RENEE MONTAGNE, host:
And yesterday was a busy day for the U.S. Chamber of Commerce. It filed a disclosure report revealing it spent $35 million in the past three months alone to influence Congress and the administration. Also yesterday, a group of hoaxsters impersonated U.S. Chamber officials and announced the Chamber was switching sides and now would be endorsing legislation on climate change. NPR's Peter Overby tells us how the developments are linked.
PETER OVERBY: The press conference was spinning along Monday morning, a fake U.S. Chamber official saying things that would make a real Chamber official choke.
Unidentified Man: Clean coal is a technology that has not only not been proven, it basically doesn't exist.
OVERBY: And then he was interrupted.
Mr. ERIC WOHLSCHLEGEL (United States Chamber of Commerce): OK. This is - I'm Eric Wohlschlegel. I'm with the U.S. Chamber of Commerce. This is not an official U.S. Chamber of Commerce event.
OVERBY: Things devolved from there as people in suits argued over who really represented the Chamber. Then again, there's also that lobbying report and its measure of clout. The Chamber almost always tops the list of who spends what among Washington advocacy groups. But just four years ago, it needed almost an entire year to burn through $35 million. This year it needed just July, August and September.
The report doesn't show how much money went into the climate change debate, but the Chamber is deeply involved, and its campaign against democratic initiatives has driven some of its corporate members to protest.
Utilities PG&E, Exelon and PMN Resources went so far as to quit the Chamber, so did Apple. Nike resigned from the Chamber's board. At its own press conference last week, the real Chamber executives dismissed the dissent.
Mr. BRUCE JOSTEN (Chief lobby strategist, Chamber of Commerce): None of the companies that you've asked me about have put forth any specific proposals on our climate policy.
OVERBY: That's Bruce Josten, the Chamber's chief lobby strategist. But some of the defectors dispute that charge, and other corporations still with the Chamber also call its official position too inflexible.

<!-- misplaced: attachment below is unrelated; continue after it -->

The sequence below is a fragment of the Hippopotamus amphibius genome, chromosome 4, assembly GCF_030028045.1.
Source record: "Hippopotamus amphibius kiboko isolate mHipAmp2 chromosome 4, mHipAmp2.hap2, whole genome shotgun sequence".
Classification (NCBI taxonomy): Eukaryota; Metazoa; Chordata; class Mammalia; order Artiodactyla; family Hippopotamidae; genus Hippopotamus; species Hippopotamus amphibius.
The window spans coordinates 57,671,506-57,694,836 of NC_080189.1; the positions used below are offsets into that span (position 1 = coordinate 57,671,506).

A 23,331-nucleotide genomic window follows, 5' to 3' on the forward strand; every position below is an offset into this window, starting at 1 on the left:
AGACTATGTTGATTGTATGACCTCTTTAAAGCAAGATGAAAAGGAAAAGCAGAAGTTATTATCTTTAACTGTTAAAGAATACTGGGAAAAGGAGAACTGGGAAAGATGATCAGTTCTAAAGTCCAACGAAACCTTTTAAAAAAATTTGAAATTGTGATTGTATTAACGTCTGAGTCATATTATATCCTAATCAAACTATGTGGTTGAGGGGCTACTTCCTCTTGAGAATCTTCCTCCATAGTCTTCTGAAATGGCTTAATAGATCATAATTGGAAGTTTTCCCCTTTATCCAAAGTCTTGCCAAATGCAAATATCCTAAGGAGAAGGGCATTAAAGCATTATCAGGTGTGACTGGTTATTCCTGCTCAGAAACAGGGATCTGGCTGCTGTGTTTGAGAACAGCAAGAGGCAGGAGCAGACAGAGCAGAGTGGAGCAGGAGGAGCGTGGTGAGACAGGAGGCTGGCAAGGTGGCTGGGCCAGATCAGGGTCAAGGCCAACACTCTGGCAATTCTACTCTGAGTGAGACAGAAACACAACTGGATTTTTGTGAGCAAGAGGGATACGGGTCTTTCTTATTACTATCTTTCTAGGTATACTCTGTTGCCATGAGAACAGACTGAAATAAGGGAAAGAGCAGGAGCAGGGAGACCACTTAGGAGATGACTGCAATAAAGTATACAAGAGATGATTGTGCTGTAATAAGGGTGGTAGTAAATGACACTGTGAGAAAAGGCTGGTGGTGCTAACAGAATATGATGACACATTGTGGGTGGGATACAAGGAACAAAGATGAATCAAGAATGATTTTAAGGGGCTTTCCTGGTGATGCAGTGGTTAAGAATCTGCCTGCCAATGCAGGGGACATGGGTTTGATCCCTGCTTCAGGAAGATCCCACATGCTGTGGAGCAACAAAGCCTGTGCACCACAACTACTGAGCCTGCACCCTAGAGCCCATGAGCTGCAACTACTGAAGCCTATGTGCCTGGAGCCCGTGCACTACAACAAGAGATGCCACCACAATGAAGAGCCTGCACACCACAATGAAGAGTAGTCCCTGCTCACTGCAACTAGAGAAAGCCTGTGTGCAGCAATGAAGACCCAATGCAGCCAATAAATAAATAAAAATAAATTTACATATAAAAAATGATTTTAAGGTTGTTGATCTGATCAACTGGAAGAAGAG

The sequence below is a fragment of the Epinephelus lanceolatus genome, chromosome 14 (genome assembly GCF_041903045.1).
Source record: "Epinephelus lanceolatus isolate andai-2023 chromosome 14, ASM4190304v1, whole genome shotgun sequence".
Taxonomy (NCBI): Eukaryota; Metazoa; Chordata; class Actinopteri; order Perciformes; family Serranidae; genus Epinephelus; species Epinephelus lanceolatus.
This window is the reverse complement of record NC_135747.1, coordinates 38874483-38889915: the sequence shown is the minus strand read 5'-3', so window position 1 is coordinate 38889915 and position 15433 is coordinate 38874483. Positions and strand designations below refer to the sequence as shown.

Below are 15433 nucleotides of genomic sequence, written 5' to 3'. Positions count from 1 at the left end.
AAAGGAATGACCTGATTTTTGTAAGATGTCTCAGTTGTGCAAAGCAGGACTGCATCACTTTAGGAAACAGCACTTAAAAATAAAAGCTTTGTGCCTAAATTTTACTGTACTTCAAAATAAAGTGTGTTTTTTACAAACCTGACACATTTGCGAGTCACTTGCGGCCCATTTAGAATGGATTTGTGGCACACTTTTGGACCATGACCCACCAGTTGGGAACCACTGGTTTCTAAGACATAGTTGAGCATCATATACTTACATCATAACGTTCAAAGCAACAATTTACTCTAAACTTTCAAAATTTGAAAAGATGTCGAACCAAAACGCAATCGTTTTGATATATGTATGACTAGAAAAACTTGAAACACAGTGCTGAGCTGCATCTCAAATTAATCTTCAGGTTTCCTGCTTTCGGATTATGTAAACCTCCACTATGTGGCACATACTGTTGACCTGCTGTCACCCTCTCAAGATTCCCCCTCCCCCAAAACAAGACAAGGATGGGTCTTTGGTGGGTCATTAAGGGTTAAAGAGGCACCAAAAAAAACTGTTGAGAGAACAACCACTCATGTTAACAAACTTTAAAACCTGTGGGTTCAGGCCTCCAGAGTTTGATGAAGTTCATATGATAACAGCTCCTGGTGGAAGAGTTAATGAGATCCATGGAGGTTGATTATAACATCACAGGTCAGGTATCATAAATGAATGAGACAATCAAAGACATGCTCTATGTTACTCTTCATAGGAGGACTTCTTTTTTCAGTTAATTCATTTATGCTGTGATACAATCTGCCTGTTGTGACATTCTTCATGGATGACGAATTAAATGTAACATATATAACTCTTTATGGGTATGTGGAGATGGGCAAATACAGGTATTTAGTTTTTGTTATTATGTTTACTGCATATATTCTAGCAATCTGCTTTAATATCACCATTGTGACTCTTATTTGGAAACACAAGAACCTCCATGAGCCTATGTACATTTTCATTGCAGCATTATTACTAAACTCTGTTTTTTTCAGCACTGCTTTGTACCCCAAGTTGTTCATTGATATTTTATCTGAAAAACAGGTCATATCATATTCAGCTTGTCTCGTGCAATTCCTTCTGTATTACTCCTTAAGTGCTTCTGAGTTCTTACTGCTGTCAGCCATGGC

Last spring, Johnson & Johnson asked the Chamber to reflect the views of members that support congressional action on climate change. Critics say the Chamber comes across as opposed to something instead of promoting something. Chamber President Tom Donohue is working to change that image. One instance, his comments at last week's press conference.
Mr. TOM DONOHUE (President, Chamber of Commerce): We're going to be positive players in this game. It's OK to, you know, come after us because we don't support one bill or another. The bottom line is look at what we have supported and look at what we will support going forward.
OVERBY: Even that is a radical shift in message, according to Pete Altman. He directs the climate campaign at the Natural Resources Defense Council.
Mr. PETE ALTMAN (Director, Natural Resources Defense Council): And as recently as May, they sent a letter to the entire U.S. Congress saying that they don't support any particular approach. Instead, they simply enumerated all the reasons that legislation would be devastating to the U.S. economy.
OVERBY: It's extremely unusual for a big efficacy group to face internal dissent like this. Former registered lobbyist Patrick Griffin wonders why it's happening over a single bill, especially one that he says has only 50/50 odds at best of passing in its current form.
Dr. PATRICK GRIFFIN (Lobbying, American University; Former Registered Lobbyist): And these organizations are still willing to pull out.
OVERBY: Griffin now teaches lobbying at American University in D.C. He sees what might be a generational divide. This:
Dr. GRIFFIN: What the Chamber represents and how they do business in Washington representing, you know, a kind of status quo old style...
OVERBY: Versus this:
Dr. GRIFFIN: I think some of the corporate identities are, you know, inextricably linked to what's possible through the American enterprise as opposed to, let's just kind of protect our own.
OVERBY: Which raises a question about lobbying that we've heard in other venues, is bigger always better?
Peter Overby, NPR News, Washington.
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